Loosely defined as the art of today or the art of our lifetime, the term “contemporary art” is usually used more specifically to describe artworks created since the 1980s or 1990s. For collection purposes, the Frye Art Museum currently delineates the scope as 1990 to the present. In the more general sense, the Frye has collected and exhibited contemporary—or contemporaneous—art since its opening in 1952. This commitment to the art and culture of the present was catalyzed by Museum founders Charles and Emma Frye, who amassed a collection of paintings made within their own lifetimes and often purchased works directly from living artists. Over the last seven decades, directors of the Museum have each brought their own interests and interpretations to bear on the Frye’s engagement with contemporary art and thereby shaped a distinctive collection. Prior to the tenure of Elsa “Midge” Bowman (Director, 2004–09), and often counter to dominant trends in art of the time, the Frye’s leadership focused exclusively on exhibiting and collecting representational art, citing Charles and Emma Frye’s preferences for figurative and landscape painting. Under Bowman’s direction, the exhibitions program at the Frye expanded into areas like video art and performance that questioned and upended the definition of representational art. In 2008, the Museum’s mission was revised to embrace art in its myriad forms. The Frye’s contemporary art collection has grown significantly since that time, reflecting the diversity of the institution’s engagement with local, national, and international artists working today.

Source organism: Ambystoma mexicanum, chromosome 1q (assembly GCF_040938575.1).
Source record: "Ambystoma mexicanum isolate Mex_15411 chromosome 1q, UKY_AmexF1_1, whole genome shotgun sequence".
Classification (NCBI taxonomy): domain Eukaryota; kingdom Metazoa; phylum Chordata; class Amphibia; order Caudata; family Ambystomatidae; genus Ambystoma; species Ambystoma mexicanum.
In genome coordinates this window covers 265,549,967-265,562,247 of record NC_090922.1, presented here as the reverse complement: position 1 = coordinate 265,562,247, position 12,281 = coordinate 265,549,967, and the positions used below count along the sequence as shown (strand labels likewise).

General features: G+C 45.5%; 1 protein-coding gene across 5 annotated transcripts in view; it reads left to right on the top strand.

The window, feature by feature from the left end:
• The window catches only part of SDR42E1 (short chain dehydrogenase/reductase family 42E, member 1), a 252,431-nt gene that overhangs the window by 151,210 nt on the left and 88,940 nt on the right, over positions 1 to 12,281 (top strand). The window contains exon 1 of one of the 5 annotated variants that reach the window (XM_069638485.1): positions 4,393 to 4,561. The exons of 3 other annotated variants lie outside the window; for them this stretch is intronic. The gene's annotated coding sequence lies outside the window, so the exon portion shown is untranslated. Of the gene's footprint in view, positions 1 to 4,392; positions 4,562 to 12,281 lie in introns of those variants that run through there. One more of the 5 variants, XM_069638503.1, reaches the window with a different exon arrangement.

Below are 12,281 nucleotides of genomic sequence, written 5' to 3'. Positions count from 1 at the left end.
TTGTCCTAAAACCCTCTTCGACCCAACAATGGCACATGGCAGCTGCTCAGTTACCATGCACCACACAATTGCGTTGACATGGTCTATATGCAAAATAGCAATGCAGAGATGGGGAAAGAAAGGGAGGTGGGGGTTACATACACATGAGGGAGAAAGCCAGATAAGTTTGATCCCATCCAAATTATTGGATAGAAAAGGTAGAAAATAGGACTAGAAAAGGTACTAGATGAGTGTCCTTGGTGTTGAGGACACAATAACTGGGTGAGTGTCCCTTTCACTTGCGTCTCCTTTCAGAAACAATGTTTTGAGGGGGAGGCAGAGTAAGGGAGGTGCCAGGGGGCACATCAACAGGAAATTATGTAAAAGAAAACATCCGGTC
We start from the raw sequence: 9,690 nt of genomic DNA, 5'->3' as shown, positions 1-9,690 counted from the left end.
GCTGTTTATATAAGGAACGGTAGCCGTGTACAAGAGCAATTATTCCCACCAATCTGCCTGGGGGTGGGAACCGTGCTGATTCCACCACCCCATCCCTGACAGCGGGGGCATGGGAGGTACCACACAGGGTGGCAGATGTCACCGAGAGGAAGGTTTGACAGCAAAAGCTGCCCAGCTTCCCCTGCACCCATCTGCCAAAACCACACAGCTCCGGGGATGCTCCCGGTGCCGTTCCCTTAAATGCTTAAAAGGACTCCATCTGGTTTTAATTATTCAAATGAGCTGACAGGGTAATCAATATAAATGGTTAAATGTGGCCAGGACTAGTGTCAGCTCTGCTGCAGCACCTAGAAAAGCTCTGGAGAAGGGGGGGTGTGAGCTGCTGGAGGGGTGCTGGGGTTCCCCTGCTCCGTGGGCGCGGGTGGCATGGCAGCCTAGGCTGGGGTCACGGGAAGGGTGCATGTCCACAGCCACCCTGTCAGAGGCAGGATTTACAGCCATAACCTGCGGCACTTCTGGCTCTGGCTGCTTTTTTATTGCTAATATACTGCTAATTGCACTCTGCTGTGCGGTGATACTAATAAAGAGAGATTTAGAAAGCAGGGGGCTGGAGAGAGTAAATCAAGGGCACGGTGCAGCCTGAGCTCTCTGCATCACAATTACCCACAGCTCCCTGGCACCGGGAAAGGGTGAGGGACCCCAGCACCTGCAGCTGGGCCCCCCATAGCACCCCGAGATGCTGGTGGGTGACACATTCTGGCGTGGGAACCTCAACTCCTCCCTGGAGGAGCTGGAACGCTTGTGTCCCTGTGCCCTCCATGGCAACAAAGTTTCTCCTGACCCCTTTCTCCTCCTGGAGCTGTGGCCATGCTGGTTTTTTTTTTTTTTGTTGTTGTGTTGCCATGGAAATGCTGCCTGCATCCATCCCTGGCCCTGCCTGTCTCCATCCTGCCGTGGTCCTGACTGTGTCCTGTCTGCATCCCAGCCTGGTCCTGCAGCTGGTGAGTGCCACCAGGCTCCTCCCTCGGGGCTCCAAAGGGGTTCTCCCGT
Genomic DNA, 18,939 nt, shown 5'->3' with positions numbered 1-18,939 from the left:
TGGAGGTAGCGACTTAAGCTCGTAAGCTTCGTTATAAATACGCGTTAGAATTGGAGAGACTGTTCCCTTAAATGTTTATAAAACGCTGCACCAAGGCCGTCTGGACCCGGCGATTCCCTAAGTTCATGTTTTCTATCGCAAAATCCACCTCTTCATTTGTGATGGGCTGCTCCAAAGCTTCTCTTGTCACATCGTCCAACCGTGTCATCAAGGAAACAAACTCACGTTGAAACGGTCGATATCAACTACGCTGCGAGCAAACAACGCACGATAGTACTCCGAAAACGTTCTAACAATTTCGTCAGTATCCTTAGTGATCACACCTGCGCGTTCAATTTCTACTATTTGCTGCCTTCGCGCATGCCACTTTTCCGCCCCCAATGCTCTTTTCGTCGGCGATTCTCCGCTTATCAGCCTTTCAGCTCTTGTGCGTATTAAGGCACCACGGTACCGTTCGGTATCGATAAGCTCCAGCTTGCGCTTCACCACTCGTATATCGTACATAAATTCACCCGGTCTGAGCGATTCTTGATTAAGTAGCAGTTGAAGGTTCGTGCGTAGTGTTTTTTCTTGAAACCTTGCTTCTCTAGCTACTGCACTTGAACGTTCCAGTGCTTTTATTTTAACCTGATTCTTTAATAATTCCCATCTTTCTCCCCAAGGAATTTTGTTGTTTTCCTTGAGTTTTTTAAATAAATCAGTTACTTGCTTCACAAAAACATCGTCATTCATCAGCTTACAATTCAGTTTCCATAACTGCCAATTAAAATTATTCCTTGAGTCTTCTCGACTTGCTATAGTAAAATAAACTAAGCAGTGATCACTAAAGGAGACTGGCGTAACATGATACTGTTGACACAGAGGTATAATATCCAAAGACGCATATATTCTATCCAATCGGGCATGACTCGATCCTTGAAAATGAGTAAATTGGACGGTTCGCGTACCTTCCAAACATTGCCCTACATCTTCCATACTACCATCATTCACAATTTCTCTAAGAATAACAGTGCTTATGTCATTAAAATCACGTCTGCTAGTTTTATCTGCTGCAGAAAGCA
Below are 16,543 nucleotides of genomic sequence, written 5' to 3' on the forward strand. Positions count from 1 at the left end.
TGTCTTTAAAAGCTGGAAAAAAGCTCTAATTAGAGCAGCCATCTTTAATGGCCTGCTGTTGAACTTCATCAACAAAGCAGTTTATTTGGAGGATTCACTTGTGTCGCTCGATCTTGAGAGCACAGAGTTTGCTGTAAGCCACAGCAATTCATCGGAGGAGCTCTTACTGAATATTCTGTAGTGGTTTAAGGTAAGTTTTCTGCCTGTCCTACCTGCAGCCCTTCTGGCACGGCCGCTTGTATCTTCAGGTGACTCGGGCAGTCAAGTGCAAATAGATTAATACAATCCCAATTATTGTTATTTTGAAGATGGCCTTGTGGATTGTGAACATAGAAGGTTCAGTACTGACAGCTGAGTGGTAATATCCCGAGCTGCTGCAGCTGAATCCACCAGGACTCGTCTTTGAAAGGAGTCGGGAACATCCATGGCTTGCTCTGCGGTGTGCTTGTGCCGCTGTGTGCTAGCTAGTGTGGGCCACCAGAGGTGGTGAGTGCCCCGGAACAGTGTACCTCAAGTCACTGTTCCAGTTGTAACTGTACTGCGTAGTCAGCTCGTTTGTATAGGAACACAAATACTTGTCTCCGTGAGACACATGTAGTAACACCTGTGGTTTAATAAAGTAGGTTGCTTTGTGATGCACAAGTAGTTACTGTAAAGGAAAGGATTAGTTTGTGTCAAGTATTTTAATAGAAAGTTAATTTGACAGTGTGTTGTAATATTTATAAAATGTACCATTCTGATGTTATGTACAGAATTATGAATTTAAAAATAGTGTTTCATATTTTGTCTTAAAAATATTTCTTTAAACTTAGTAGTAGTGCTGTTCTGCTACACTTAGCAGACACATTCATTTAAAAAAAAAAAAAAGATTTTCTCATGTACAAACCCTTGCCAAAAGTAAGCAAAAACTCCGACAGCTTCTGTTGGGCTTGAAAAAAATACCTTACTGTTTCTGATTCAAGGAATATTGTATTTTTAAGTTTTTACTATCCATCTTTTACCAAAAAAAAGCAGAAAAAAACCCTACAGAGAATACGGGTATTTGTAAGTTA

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|Bamboo No.23||Tsutakawa, George||Letterpress and Sumi ink||1994|
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